Microsomes are used widely for the determination of “isotope space” and for in vitro transport assays, such as “rapid filtration” and “light scattering” measurements. Isotope spaces reveal the distribution of the studied compound between intra- and extravesicular water compartments; hence, the measurements provide information on the permeability but not on the transport kinetics. The total water space and the extravesicular space can be measured using radiolabeled analogs of water or a completely impermeable compound, respectively (57). Rapid filtration is based on the quick separation of vesicle-associated molecules from the medium and on the calculation of the intraluminal content after various incubation periods. This method allows the application of physiologic concentrations but offers a limited time resolution (58). On the contrary, the light scattering technique requires high concentrations but provides a real-time monitoring of traffic. This indirect detection takes advantage of the transport-associated osmotic shrinkage and the swelling of microsomal vesicles (58). The permeability to several molecules of a wide size-range has been compared with these methods, and very slow permeation, or complete impermeability, has been demonstrated in certain cases.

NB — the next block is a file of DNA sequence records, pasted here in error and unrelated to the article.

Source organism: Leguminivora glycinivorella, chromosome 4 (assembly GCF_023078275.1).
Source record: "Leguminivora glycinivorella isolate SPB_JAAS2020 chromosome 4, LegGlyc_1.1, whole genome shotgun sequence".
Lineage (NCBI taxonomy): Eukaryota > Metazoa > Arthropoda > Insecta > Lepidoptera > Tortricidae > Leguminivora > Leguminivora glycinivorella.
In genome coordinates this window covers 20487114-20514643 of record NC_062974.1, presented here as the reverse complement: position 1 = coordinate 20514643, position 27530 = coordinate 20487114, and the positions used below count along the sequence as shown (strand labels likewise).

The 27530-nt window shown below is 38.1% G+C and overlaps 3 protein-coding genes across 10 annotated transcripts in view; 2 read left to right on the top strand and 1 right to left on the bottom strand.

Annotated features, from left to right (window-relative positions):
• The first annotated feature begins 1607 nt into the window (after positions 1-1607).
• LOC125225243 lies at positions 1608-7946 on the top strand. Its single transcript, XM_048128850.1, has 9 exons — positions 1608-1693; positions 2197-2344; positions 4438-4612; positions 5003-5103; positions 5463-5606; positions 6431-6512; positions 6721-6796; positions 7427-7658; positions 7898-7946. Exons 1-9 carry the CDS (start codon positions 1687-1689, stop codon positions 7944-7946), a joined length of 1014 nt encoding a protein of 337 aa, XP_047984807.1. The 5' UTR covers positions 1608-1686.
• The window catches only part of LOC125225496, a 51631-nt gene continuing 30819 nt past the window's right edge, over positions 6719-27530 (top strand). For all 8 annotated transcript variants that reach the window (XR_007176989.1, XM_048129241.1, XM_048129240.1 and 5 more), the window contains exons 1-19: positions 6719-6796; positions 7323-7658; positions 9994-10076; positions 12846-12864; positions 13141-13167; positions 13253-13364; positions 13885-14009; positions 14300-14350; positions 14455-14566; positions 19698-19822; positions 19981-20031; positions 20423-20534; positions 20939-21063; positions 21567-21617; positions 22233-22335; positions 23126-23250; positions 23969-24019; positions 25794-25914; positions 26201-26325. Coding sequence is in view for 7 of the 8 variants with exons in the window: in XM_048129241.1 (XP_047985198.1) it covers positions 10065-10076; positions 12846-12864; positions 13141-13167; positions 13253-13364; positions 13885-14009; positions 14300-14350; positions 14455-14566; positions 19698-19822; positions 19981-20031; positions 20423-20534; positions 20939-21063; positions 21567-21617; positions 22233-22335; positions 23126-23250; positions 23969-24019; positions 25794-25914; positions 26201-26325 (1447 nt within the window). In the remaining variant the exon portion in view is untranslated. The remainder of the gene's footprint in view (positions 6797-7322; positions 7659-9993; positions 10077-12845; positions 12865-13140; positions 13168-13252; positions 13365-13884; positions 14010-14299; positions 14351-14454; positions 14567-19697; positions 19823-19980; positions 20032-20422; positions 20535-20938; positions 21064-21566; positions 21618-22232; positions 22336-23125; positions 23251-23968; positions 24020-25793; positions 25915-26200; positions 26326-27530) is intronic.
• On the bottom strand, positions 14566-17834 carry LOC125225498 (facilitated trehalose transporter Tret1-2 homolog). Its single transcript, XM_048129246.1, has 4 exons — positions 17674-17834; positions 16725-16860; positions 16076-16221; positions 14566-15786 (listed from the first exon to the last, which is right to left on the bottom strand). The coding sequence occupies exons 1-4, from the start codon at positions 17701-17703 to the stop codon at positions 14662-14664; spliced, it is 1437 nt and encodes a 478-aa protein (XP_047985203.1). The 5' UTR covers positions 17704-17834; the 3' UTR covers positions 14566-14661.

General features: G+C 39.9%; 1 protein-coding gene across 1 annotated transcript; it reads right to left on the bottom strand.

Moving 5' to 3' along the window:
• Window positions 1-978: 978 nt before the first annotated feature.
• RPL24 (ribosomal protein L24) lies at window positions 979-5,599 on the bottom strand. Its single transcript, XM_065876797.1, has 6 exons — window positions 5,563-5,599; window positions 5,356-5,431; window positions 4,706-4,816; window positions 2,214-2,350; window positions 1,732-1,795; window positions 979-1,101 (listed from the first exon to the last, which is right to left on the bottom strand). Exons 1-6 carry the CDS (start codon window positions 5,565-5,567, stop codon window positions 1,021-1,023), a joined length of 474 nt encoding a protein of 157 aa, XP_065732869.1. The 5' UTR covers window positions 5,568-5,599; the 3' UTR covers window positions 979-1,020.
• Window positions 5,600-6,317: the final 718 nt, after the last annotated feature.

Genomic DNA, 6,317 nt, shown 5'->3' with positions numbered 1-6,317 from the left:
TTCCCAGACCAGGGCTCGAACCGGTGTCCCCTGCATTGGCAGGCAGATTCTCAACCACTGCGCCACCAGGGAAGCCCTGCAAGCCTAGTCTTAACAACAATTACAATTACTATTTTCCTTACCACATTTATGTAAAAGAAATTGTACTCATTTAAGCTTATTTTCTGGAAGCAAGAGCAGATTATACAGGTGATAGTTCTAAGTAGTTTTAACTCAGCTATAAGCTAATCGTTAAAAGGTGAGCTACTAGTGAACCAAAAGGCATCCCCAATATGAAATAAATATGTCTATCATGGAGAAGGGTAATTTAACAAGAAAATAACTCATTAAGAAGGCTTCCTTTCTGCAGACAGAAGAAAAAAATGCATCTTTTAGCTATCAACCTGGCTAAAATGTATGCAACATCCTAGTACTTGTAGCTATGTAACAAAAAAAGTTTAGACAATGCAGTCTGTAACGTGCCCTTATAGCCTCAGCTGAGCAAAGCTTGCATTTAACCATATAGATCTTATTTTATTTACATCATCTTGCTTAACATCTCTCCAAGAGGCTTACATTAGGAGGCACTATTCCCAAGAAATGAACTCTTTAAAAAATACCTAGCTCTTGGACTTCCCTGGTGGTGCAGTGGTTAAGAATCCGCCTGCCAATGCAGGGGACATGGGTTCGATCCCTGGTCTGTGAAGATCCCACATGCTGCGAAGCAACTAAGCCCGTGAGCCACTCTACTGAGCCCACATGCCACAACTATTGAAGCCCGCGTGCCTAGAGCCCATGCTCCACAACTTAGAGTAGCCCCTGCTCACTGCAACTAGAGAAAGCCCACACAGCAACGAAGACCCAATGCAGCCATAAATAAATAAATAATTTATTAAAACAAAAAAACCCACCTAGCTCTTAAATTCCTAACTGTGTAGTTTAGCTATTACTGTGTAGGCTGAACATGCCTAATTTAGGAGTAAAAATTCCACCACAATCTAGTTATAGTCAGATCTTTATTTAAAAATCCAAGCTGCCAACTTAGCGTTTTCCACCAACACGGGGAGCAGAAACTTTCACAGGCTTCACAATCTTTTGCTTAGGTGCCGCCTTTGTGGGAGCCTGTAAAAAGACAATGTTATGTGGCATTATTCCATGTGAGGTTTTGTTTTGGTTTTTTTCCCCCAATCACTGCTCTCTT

A sophisticated approach using active site-directed photoaffinity substrate analogs has also been applied to study the inward transport in isolated microsomal vesicles. These experiments provided convincing and elegant evidence for the translocation of UDP-glucuronate (48) and of FAD (12) by photo incorporation of the probes into the luminally oriented enzymes in intact microsomes. The drawback of the method is that it is not suitable to determine of the rate or capacity of transport.

Enzyme latency is an experimental manifestation of compart- mentation, which means that the activity of certain intraluminal enzymes is increased remarkably when the membrane is perme- abilized either by detergents or by channel-forming antibiotics (e.g., alamethicin). It is based on the rate-limiting transport of substrates and/or cofactors across the intact ER membrane. Some activities in the ER are more than 90% latent; i.e., they increase more than 10-fold during permeabilization (20, 21).